“No costs should be incurred due to this bill after the effective date when the bill says the work should be done – June 30, 2025. Future commitments to MSH of individuals with Severe Disabling Mental Illness are not affected by this change, except that beds will open up for people who need intensive treatment for mental illness,” Carlson wrote.

Gianforte had said in his amendatory veto letter he appreciated the effort to transfer those patients to “more appropriate” care settlings but said the bill “fails to provide an effective, lawful mechanism to accomplish the intent of the legislation.”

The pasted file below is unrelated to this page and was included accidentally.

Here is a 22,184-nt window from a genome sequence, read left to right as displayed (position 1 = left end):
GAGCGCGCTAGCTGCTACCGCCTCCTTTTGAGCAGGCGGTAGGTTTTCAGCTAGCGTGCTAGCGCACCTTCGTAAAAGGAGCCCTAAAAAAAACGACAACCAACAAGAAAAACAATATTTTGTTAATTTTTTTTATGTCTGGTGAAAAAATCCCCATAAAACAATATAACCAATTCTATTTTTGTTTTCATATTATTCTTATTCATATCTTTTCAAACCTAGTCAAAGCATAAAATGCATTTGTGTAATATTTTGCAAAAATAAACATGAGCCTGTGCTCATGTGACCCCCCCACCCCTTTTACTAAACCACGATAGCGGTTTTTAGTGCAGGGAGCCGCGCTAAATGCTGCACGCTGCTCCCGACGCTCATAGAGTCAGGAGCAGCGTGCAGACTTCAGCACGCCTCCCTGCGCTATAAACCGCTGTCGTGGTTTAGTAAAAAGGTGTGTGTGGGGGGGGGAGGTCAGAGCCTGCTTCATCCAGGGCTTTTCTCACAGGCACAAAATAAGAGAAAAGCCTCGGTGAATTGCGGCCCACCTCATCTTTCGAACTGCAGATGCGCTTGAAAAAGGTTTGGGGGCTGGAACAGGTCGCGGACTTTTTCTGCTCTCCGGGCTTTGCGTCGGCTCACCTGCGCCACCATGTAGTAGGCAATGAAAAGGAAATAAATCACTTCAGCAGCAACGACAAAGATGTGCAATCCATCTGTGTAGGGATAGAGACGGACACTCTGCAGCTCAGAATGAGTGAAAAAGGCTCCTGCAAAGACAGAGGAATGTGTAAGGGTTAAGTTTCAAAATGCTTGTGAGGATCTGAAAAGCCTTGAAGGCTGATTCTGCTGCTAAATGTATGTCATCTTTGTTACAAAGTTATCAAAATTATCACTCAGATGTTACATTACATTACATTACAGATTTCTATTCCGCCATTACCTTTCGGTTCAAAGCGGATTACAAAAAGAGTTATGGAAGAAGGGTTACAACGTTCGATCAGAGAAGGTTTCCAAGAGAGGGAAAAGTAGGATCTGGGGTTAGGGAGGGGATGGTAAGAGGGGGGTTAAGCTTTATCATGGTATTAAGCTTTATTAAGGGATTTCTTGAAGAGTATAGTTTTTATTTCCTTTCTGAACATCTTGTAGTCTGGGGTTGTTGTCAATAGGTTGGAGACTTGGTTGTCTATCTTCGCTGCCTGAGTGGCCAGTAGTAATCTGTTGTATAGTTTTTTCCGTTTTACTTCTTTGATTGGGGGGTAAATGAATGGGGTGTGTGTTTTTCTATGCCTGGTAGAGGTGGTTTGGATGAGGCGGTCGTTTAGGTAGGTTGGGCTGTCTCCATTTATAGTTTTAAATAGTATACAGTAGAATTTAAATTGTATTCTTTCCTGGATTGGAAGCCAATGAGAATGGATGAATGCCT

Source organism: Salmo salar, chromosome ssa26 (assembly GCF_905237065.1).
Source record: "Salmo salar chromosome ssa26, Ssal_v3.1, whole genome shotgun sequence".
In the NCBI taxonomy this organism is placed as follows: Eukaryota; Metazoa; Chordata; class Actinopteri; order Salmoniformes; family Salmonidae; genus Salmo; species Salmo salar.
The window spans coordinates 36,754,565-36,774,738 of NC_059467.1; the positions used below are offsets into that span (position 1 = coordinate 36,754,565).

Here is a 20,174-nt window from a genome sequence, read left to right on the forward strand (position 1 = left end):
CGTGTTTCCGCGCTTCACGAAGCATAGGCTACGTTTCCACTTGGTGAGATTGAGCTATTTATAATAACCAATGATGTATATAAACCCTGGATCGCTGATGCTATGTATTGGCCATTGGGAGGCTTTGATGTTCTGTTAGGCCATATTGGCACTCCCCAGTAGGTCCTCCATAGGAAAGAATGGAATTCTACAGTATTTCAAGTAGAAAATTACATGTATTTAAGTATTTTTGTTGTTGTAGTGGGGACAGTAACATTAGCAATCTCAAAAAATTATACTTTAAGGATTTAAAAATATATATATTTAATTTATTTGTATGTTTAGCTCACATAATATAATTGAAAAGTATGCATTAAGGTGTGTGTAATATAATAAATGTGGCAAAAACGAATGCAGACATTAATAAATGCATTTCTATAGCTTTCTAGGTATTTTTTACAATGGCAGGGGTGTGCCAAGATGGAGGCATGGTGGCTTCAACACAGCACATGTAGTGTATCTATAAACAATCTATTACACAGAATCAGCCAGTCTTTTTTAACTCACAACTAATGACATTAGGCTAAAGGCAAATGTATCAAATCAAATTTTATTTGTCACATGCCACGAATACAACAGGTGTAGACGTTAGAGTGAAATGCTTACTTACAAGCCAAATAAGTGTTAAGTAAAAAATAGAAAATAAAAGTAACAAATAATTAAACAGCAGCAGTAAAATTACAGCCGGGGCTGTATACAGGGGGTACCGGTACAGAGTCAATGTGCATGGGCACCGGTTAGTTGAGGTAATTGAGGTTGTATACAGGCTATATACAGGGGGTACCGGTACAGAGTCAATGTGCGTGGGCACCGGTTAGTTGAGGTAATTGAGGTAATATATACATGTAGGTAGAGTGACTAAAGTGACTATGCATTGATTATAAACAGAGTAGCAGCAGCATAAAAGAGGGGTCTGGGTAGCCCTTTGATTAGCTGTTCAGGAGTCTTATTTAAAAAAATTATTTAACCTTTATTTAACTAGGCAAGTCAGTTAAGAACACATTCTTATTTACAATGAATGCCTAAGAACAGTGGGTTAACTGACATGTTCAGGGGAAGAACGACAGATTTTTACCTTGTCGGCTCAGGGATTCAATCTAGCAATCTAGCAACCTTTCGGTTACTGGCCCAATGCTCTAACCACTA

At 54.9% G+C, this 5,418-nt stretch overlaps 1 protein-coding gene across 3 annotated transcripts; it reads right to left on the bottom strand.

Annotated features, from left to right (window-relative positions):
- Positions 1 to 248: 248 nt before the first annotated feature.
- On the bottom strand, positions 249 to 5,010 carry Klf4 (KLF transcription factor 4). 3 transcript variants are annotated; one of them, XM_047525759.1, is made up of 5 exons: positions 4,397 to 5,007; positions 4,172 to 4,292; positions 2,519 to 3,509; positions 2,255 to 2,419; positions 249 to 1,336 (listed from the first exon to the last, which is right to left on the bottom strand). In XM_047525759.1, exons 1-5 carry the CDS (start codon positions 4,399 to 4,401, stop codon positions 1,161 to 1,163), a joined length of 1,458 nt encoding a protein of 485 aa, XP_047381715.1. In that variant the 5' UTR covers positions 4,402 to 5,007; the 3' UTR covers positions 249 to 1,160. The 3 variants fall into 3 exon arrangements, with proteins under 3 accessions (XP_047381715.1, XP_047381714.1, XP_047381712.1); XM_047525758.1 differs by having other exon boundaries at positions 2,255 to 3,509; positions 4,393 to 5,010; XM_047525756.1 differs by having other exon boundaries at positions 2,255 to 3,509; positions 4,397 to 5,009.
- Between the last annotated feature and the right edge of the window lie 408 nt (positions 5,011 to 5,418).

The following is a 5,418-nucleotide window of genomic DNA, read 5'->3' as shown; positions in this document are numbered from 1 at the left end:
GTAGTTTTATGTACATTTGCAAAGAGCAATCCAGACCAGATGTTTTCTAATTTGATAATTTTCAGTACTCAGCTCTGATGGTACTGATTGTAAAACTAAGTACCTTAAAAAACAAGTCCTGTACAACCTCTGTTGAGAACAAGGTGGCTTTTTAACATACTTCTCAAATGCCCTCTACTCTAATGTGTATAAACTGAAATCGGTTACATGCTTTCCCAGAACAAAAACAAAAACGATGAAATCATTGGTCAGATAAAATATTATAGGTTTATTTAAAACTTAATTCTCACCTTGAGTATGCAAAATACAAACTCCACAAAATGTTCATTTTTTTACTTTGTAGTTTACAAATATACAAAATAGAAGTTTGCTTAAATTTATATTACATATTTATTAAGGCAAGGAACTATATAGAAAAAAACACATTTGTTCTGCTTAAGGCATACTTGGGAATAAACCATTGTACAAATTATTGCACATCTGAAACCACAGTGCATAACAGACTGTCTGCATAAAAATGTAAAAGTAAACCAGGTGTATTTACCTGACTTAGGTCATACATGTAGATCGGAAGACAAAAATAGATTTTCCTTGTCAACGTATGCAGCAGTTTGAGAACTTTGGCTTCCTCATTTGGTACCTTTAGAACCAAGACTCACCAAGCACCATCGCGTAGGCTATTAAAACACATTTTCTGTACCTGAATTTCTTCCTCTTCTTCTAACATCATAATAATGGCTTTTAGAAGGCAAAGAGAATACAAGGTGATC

He said the bill was too restrictive and failed to consider other mental health disorders in combination with the ones in the bill and how they could put a person at risk of becoming a danger to themselves or others if they cannot provide for themselves.

“House Bill 29 either represents a deep misunderstanding of or a failure to acknowledge the fundamental concepts underpinning the need for involuntary commitments of individuals suffering from serious mental illness,” Gianforte wrote in the veto letter.

He took further issue with there being a “nonexistent” or “very short supply” of community facilities where the people could go and questioned DPHHS’s authority to transfer patients. He said the committee would duplicate reviews of DPHHS’s transfer efforts by standing and interim legislative committees.